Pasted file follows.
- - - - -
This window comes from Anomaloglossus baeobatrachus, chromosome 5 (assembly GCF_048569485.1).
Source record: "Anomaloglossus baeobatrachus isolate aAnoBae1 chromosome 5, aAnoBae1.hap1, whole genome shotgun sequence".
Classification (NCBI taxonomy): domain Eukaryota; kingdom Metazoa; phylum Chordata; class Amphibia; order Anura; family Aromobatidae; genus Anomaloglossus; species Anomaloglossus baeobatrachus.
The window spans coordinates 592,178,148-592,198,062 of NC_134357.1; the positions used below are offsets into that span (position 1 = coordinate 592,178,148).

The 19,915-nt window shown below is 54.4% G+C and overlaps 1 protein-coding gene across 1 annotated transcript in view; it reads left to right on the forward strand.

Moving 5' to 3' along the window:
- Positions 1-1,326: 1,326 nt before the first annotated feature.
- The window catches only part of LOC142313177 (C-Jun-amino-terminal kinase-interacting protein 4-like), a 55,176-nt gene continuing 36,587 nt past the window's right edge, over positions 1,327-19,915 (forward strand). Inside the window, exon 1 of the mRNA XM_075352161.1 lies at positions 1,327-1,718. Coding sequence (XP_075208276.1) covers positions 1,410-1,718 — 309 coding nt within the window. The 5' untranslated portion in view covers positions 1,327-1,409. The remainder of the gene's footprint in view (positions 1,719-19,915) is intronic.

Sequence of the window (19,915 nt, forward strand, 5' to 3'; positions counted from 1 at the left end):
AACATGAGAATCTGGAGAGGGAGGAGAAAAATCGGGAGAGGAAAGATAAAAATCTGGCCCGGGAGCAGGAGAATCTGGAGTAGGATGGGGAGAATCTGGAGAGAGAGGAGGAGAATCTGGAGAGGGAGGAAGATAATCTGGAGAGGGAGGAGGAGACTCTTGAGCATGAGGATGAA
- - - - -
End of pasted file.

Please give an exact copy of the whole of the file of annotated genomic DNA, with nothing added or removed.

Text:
This window comes from Anomaloglossus baeobatrachus, chromosome 5 (assembly GCF_048569485.1).
Source record: "Anomaloglossus baeobatrachus isolate aAnoBae1 chromosome 5, aAnoBae1.hap1, whole genome shotgun sequence".
Classification (NCBI taxonomy): domain Eukaryota; kingdom Metazoa; phylum Chordata; class Amphibia; order Anura; family Aromobatidae; genus Anomaloglossus; species Anomaloglossus baeobatrachus.
The window spans coordinates 592,178,148-592,198,062 of NC_134357.1; the positions used below are offsets into that span (position 1 = coordinate 592,178,148).

The 19,915-nt window shown below is 54.4% G+C and overlaps 1 protein-coding gene across 1 annotated transcript in view; it reads left to right on the forward strand.

Moving 5' to 3' along the window:
- Positions 1-1,326: 1,326 nt before the first annotated feature.
- The window catches only part of LOC142313177 (C-Jun-amino-terminal kinase-interacting protein 4-like), a 55,176-nt gene continuing 36,587 nt past the window's right edge, over positions 1,327-19,915 (forward strand). Inside the window, exon 1 of the mRNA XM_075352161.1 lies at positions 1,327-1,718. Coding sequence (XP_075208276.1) covers positions 1,410-1,718 — 309 coding nt within the window. The 5' untranslated portion in view covers positions 1,327-1,409. The remainder of the gene's footprint in view (positions 1,719-19,915) is intronic.

Sequence of the window (19,915 nt, forward strand, 5' to 3'; positions counted from 1 at the left end):
AACATGAGAATCTGGAGAGGGAGGAGAAAAATCGGGAGAGGAAAGATAAAAATCTGGCCCGGGAGCAGGAGAATCTGGAGTAGGATGGGGAGAATCTGGAGAGAGAGGAGGAGAATCTGGAGAGGGAGGAAGATAATCTGGAGAGGGAGGAGGAGACTCTTGAGCATGAGGATGAA